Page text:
Body Systems to Examine and Tests to Offer

Taking into consideration the possibility of lung cancer, it is possible to make the following conclusions. The respiratory system should be properly examined. Computerized tomography (CT) is used to diagnose lung cancer. Still, if the patient has a smoking history, it is better to consult the doctor about the pros and cons of lung cancer screening and determine the dose of CT (Terpenning, Ling, & White, 2015, p. 24). A biopsy is also recommended in case CT shows abnormalities.

As well as lung cancer, COPD influences the work of the respiratory system of a human body. Chest X-ray could be used to detect emphysema that is the main signal of possible COPD. Besides, the arterial blood gas analysis may be used to identify the level of oxygen that could be brought to the lungs (Patel, Mehta, Chauhan, & Solanki, 2014, p. 10). In addition, COPD could influence the digestive system because of the possibility to cause the lack of appetite (Norden et al., 2015, 256).

Sleep apnea influences the work of many-body systems such as respiratory, cardiovascular, and digestive. Blood pressure changes during the cough episodes and influences the work of heart. The quality of food used by the patient could also influence the quality of breathing. Finally, the organs that bring air to the body are at risk. A person should have clear channels and breathe free. Therefore, primary diagnostic tests that include a physical examination and questionnaires about the quality of sleep can be offered to this particular case study (Balanchandran & Patel, 2014, p. 5).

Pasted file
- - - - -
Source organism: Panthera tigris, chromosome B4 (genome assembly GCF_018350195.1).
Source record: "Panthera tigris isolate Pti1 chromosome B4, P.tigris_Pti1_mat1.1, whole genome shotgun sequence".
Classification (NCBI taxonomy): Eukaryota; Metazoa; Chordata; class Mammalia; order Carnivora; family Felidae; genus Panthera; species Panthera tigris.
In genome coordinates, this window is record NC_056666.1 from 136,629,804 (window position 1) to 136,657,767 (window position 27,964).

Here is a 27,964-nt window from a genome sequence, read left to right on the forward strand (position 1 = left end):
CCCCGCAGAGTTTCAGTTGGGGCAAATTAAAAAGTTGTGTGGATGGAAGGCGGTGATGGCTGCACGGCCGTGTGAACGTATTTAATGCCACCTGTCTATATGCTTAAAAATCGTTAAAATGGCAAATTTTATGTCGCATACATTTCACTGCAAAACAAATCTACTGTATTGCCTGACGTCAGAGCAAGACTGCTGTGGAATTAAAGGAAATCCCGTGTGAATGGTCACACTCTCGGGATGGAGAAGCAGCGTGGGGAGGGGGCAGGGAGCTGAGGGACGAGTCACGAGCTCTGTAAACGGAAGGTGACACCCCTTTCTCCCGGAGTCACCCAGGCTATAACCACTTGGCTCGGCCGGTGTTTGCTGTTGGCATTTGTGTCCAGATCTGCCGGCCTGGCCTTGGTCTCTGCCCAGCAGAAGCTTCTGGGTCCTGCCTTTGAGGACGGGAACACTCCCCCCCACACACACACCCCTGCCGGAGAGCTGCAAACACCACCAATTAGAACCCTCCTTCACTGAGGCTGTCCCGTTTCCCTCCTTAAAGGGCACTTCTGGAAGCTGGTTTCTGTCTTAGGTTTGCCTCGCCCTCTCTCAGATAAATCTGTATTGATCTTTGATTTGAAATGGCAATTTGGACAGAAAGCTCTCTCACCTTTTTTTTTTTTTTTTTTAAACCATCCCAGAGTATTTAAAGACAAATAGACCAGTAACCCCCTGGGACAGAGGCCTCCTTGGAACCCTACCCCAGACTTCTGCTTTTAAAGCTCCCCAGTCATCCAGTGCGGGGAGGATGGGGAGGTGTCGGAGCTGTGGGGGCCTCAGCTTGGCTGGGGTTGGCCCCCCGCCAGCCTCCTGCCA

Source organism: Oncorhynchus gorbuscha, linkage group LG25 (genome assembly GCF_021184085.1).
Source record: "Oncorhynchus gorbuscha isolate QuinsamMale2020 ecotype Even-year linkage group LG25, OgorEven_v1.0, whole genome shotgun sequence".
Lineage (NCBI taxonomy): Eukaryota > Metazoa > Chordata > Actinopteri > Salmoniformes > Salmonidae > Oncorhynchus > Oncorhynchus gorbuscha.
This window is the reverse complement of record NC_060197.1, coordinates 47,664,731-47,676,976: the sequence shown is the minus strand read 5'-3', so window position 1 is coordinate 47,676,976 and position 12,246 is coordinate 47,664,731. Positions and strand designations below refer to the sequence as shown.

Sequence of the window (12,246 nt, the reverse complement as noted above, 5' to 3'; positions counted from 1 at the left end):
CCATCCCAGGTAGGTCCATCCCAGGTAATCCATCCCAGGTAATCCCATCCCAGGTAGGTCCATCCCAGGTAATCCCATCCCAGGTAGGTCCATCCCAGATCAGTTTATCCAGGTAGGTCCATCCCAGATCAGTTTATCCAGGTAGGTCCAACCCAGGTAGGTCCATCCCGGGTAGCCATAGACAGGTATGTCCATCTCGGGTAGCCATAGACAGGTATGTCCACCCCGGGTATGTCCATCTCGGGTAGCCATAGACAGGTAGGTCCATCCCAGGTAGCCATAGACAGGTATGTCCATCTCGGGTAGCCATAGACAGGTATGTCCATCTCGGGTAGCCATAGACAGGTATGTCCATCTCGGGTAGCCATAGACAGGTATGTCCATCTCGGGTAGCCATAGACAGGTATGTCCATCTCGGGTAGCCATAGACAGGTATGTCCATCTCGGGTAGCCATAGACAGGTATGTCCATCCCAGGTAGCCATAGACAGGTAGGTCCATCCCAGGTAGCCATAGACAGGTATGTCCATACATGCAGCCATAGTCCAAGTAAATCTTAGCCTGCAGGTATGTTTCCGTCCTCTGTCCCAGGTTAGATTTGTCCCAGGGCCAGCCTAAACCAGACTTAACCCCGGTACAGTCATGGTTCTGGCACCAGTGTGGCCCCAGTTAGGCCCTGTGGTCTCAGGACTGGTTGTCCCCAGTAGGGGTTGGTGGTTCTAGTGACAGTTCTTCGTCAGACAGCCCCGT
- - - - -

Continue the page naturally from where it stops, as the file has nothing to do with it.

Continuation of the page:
Balachandran, J.S. & Patel, S.R. (2014). Obstructive sleep apnea. Annals of Internal Medicine, 161(9), 1-16. Web.

Hoth, K. F., Zimmerman, M. E., Meschede, K. A., Arnedt, J. T., & Aloia, M. S. (2013). Obstructive sleep apnea. Sleep and Breathing17(2), 811-817.

Malik, F.A., Gysels, M., & Higginson, I.J. (2013). Living with breathlessness: A survey of caregivers of breathless patients with lung cancer or heart failure. Palliative Medicine, 27(7), 647-656.

Patel, P.J., Mehta, N., Chauhan, S., & Solanki, P. (2014). Arterial blood gas analysis in chronic obstructive pulmonary disease cases. The National Journal of Integrated Research in Medicine, 5(1), 10-12.

Terpenning, S., Lin, C.T., & White, C.S. (2015). Lung cancer screening: pros and cons. Applied Radiology, 44(7), 24-28.

Vestbo, J., Hurd, S.S., Agusti, A.G., Jones, P.W., Vogelmeier, C., & Anzueto, A. (2013). Global strategy for the diagnosis, management, and prevention of chronic obstructive pulmonary disease: Gold executive summary. American Journal of Respiratory and Critical Care Medicine, 187(4), 347-365.